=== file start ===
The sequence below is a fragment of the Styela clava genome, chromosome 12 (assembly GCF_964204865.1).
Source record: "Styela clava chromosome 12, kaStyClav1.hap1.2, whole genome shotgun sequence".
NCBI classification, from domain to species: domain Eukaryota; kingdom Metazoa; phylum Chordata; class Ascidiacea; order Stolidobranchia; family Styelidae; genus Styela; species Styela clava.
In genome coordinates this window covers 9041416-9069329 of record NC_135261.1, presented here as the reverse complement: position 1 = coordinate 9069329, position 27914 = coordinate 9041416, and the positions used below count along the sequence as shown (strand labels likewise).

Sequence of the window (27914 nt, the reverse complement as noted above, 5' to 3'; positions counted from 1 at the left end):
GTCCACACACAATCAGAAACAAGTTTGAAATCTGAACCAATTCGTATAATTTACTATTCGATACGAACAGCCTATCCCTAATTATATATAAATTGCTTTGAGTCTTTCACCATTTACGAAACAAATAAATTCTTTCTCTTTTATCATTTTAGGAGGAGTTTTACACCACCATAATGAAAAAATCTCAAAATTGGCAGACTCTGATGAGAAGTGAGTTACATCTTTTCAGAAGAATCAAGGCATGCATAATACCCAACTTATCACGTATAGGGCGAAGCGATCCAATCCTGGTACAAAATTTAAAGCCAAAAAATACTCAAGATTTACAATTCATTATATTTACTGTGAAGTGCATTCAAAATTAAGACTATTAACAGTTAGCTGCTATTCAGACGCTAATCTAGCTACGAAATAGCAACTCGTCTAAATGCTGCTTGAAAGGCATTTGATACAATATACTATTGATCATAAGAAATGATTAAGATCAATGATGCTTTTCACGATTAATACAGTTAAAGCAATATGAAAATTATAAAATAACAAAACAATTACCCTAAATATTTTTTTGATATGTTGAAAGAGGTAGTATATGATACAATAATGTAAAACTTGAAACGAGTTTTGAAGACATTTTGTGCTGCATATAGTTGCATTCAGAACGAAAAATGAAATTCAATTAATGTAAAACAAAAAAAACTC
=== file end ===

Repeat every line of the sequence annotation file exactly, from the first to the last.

The sequence below is a fragment of the Styela clava genome, chromosome 12 (assembly GCF_964204865.1).
Source record: "Styela clava chromosome 12, kaStyClav1.hap1.2, whole genome shotgun sequence".
NCBI classification, from domain to species: domain Eukaryota; kingdom Metazoa; phylum Chordata; class Ascidiacea; order Stolidobranchia; family Styelidae; genus Styela; species Styela clava.
In genome coordinates this window covers 9041416-9069329 of record NC_135261.1, presented here as the reverse complement: position 1 = coordinate 9069329, position 27914 = coordinate 9041416, and the positions used below count along the sequence as shown (strand labels likewise).

Sequence of the window (27914 nt, the reverse complement as noted above, 5' to 3'; positions counted from 1 at the left end):
GTCCACACACAATCAGAAACAAGTTTGAAATCTGAACCAATTCGTATAATTTACTATTCGATACGAACAGCCTATCCCTAATTATATATAAATTGCTTTGAGTCTTTCACCATTTACGAAACAAATAAATTCTTTCTCTTTTATCATTTTAGGAGGAGTTTTACACCACCATAATGAAAAAATCTCAAAATTGGCAGACTCTGATGAGAAGTGAGTTACATCTTTTCAGAAGAATCAAGGCATGCATAATACCCAACTTATCACGTATAGGGCGAAGCGATCCAATCCTGGTACAAAATTTAAAGCCAAAAAATACTCAAGATTTACAATTCATTATATTTACTGTGAAGTGCATTCAAAATTAAGACTATTAACAGTTAGCTGCTATTCAGACGCTAATCTAGCTACGAAATAGCAACTCGTCTAAATGCTGCTTGAAAGGCATTTGATACAATATACTATTGATCATAAGAAATGATTAAGATCAATGATGCTTTTCACGATTAATACAGTTAAAGCAATATGAAAATTATAAAATAACAAAACAATTACCCTAAATATTTTTTTGATATGTTGAAAGAGGTAGTATATGATACAATAATGTAAAACTTGAAACGAGTTTTGAAGACATTTTGTGCTGCATATAGTTGCATTCAGAACGAAAAATGAAATTCAATTAATGTAAAACAAAAAAAACTC